Dr Miya Tokumitsu is a lecturer in medieval and early modern art history at the University of Melbourne. She is a former Fulbright scholar (Germany) and her research has also been supported by the Center for Advanced Study in the Visual Arts in Washington, DC. Her art historical research focuses primarily on artisanal labour of 15th- and 16th-century Europe, and she is interested in issues of work and labour across the ages. She is the author of Do What You Love. And Other Lies about Success and Happiness (Regan Arts, 2015) and is a contributing editor at Jacobin. Her work is published in The New York Times, New Republic, and Frieze, among other places.
Pengfei Fu is a PhD student in the School of Media, Film and Journalism at Monash University. His research focuses on cultural and creative industries policy, and urban creative clusters and spaces in China. Before joining the School of Media, Film and Journalism at Monash, Pengfei received his Masters in Cultural Industries from Tongji University.
Peter Lewis is a director of Essential, a public affairs and research company specialising in campaigning for progressive social and political organisations. Peter has driven groundbreaking projects such as the Every Australian Counts campaign to gain bipartisan support for the National Disability Insurance Scheme and the Your Rights at Work campaign against Workchoices. Peter is a former journalist with the Daily Telegraph, editor of Unions NSW magazine Workers Online, and author of the book Tales From the New Shop Floor. Peter provides regular public and media commentary on key issues, especially around the insights from our exclusive Essential Report, including for ABC TV’s The Drum and The Guardian.
Dr Tony Moore is a cultural historian and Associate Professor in Communications/Media Studies at Monash University, where he is Director of the Graduate Communications and Media Studies Program, and former Director of its National Centre for Australian Studies. Tony is author of Dancing with Empty Pockets: Australia’s Bohemians since 1860 (2012) and Death or Liberty: Rebels and Radicals Transported to Australia 1788–1868 (2010), adapted as a documentary film screened in Australia, Ireland and Britain in 2016. He is a former ABC TV documentary maker and current affairs producer (including Nobody’s Children, Bohemian Rhapsody: rebels of Australian culture and 4 Corners) and commissioning editor at Pluto Press and Cambridge University Press. Tony leads the ARC Discovery Project Fringe to Famous: Contemporary Australian Culture as an Innovation System and is Festival Convenor for Creative Directions Media Festival 2017.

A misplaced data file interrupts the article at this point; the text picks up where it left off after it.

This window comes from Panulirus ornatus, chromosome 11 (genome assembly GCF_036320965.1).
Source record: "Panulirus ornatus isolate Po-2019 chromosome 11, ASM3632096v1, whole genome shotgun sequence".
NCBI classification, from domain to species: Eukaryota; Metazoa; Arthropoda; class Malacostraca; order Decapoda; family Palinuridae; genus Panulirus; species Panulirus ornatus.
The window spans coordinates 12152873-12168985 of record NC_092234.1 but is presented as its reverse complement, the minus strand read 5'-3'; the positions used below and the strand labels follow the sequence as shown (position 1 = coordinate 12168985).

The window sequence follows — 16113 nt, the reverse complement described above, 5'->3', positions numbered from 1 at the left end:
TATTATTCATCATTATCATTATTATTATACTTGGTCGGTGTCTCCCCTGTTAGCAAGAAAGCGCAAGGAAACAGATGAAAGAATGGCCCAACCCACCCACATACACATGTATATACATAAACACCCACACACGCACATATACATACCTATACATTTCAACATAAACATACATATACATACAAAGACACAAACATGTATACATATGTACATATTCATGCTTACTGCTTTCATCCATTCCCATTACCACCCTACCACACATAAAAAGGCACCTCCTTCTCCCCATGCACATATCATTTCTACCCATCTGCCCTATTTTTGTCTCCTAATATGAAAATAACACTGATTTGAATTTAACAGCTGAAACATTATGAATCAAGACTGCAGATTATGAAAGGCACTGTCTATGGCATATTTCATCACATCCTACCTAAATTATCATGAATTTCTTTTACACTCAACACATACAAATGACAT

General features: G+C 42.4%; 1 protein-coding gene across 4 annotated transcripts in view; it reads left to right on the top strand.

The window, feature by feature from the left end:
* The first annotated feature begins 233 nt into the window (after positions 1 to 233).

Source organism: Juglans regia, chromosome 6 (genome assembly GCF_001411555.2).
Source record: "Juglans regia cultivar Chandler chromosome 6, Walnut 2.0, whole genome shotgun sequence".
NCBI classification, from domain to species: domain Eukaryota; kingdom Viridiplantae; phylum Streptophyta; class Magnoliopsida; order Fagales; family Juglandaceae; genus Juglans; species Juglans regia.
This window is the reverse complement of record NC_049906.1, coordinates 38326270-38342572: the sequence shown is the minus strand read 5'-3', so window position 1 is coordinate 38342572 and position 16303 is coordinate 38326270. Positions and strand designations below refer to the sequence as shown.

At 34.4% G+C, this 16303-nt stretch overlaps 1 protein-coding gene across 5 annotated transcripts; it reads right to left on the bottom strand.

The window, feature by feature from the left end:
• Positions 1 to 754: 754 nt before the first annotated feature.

Dr Xin Gu is a Lecturer in the School of Media, Film and Journalism, and Director of the Masters of Cultural and Creative Industries at Monash University. Xin is a leading researcher in the convergent field of culture, economy and digital technology and making them relevant to the Asian Century. Xin also has a strong policy and industry engagement record. She has worked with policy initiatives designed to support local creative industries development in the UK, including Creative Industries Development Services (CIDS) and Forum of Creative Industries (FOCI). She has also worked closely with key agencies charged with the development of creative industries in cities in China and Australia, witnessing the transformation of cities and narratives of ‘creative industries’ under different social, economic and political conditions. In particular Xin has been interested in how Western discourses have translated into the Asian context, and what that says about both convergences and divergences in the global cultural economy.
Yan Li was born in Sichuan, China and is doing PhD in the School of Business, Northeast Normal University. Her research and publications have mainly related to the cultural and creative industries policy and capital market for the cultural and creative small business in China. She is currently a visiting scholar in the Faculty of Arts, Monash University funded by the China Scholarship Council.